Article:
Strictly, it should be female teachers, female students, male teachers, male students
but that can sound a bit too formal for colloquial speech.
I think you will find it is common to mix them :
but male teachers ( more so than 'men teachers')
Again, 'boy' and 'girl' are substituted for 'male' and 'female'
The plural is made my adding an' s' (and so is the possessive case.)
So - it would become 'boys students' which is a mouthful, and sounds as if we are talking about the possessive case to boot: the students of the boys = the boys' students.
So it is simplified colloquially to 'boy students'. Easy to say and gets the meaning across - 'students who are boys.'
I don't think that 'boy students' has much parlance in high schools today though. I would imagine that students would be designated and referred to as male students/female students.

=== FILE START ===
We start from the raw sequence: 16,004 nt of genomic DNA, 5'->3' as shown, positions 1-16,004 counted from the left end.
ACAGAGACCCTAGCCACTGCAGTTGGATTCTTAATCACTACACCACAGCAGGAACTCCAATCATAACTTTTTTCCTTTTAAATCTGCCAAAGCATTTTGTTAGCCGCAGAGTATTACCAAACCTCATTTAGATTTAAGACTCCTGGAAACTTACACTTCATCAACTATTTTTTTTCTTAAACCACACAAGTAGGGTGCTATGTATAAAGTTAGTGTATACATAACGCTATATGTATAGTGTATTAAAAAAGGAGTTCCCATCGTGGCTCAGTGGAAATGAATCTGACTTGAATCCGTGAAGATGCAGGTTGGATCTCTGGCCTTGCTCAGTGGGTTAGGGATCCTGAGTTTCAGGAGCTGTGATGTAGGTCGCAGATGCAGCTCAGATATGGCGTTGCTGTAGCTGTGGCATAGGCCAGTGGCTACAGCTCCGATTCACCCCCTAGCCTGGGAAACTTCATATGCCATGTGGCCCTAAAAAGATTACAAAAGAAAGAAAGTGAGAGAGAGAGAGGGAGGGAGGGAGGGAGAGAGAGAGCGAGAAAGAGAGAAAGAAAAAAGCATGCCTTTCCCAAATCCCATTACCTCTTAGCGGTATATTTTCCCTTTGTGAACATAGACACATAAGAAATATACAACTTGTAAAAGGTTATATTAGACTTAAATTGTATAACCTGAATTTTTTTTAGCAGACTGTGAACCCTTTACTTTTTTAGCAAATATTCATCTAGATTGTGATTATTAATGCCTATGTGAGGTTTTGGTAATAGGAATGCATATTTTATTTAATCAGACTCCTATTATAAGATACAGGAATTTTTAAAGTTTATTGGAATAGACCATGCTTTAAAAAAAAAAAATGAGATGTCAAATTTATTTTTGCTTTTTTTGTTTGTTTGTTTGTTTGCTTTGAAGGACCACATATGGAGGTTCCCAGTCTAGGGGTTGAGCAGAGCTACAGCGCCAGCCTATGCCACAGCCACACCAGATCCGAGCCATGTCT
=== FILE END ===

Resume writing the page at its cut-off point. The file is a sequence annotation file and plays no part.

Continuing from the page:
(I think too there are social and cultural factors from the past determining some of this. British education at least has a tradition of keeping sex out of the classroom. We do not want to emphasize (or even mention!) maleness and femaleness, particularly when it is bad enough their hormones are raging. So well into high school, they are referred to in less 'sexual' terms as still innocent boys and girls, as if puberty hasn't really happened for them yet !)
- For Teachers